A company that produces generic brochures for DJs also sells a matching generic web site! So the same web site “look” belongs to many DJs territorially, with their name plugged in. You aren’t inquiring out-of-state and would never know this. There’s nothing wrong with it, of course. It’s just that it’s the brochure company’s creativity. Not your DJ’s.
4. “Do I need to provide a table?”
Yes, and be sure it’s sturdy, not a glass top or a card table. Generally a 6′ or 8′ or two 5′ rectangular tables suffice. Ask your DJ what his arrangement requirements are (straight, L-shaped or one in front, one in back). Your hall should supply them.
5. “Will you provide an equally high caliber replacement in the event of an emergency?”
Yes. Period. (Even if you don’t book through an agency, a pro knows to network.)
6. “Will you work an outdoor affair?”
Yes, with a caveat. He must be under a cover, not only to protect against inclement weather, but also to protect against sun damage to the equipment, which could be extensive during a summer luncheon. How far is the socket? Is there rain exposure there? Will the table be level on the grass? When the sun shifts, will he be exposed under the tent?
7. “Will you work overtime if requested?”
Yes, if no other job follows. Expect a prorated fee.
8. “Do you take breaks?”
No. Unless you’d like several minutes to address your guests, during the Motzi or surrounding the Candlelighting Ceremony, music at a DJ’s performance should be non-stop.
9. “Do you carry property and liability coverage?”
10. “Can my child supply his own CD’s if he wants something special played?”
It depends–remember those questionable lyrics! Some DJs say no, others don’t care since they want you to be pleased. Chances are, they’ll have his favorite songs in their repertoire, anyway. Some DJs utilize new formats (such as MP3) and can’t play standard CD’s, cassettes or vinyl on their equipment. A great DJ toy was introduced to the Mobile DJ industry a few years ago: laptop software holding thousands of songs in memory! All a DJ requires are speakers and a mic. Less for him to schlep! Find out in advance. (Be SURE he has backup in the event of a hard drive crash.)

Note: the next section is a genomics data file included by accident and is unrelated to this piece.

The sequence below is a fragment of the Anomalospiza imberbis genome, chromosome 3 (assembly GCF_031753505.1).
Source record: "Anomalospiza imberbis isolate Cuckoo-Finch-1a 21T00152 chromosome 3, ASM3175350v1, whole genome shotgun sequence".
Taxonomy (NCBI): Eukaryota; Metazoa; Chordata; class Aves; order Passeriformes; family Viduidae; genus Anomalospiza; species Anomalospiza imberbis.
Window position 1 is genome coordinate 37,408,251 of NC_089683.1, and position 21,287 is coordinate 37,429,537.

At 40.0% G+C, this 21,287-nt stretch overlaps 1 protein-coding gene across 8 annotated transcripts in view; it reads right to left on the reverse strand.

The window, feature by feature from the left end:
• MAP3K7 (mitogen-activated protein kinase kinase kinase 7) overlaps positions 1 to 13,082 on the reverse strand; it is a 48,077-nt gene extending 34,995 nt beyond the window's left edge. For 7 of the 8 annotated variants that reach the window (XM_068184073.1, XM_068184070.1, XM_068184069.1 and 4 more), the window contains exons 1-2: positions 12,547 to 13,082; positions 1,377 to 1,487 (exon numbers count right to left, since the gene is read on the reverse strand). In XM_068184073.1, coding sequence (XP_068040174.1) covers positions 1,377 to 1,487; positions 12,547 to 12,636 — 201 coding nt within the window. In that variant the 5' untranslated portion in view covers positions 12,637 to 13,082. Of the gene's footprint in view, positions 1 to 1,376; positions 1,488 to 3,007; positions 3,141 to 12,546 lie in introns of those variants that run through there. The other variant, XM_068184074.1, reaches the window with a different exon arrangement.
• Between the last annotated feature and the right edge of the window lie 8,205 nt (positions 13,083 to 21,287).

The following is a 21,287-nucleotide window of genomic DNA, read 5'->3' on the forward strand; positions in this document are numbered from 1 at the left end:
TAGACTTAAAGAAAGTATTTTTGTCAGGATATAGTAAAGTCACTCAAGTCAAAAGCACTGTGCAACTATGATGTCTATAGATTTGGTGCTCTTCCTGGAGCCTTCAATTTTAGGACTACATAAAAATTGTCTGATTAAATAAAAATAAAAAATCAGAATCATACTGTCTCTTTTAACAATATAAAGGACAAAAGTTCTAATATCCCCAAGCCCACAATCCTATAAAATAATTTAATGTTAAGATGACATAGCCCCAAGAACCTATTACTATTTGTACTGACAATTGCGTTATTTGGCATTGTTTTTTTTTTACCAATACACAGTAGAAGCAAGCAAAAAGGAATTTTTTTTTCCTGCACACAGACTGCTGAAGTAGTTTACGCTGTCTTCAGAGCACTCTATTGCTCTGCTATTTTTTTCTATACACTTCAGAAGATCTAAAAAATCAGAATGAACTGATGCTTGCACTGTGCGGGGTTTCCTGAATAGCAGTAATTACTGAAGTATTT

11. “Would you allow my child to ‘DJ?'”
Extroverted kids get a kick out of it. Ask the DJ if he’ll teach your child how the POTS work and how to CUE a song using the headphones. Letting your child TALK UP THE POST of his favorite tune will be a highlight for him, so be sure the cameras are rolling. The DJ may chuckle and feel “cheap thrills,” but kids eat this up. Don’t overdo it. One song. Your child only, no friends. Otherwise the DJ will be inundated and might, rightly so, object. (NOTE: some DJs may grumble at this one, anyway.)
12. “Do you need my input?”
You bet! Your contribution is essential and ought to be welcomed. You should always have relaxed dialogs and feel at ease speaking with your DJ.
13. “If I put my backside in, then put my backside out, then put my backside in and then shake it all about, are you going to laugh at me?”
Not out loud.
Joe Pachino has been a Radio & Mobile DJ in Baltimore since 1974 and authored “DJ’s Secrets Revealed! How To Select (And Get The Most Out Of) Your Bar or Bat Mitzvah DJ” c 2001, 2007 EMI. It’s loaded with constructive, organized and valuable tip$ for Parents. He’s performed at well over 1000 Mitzvahs, so take advantage of his experience. (And experiences!) You’ll find loads of info and goodies at http://djs-secrets.com/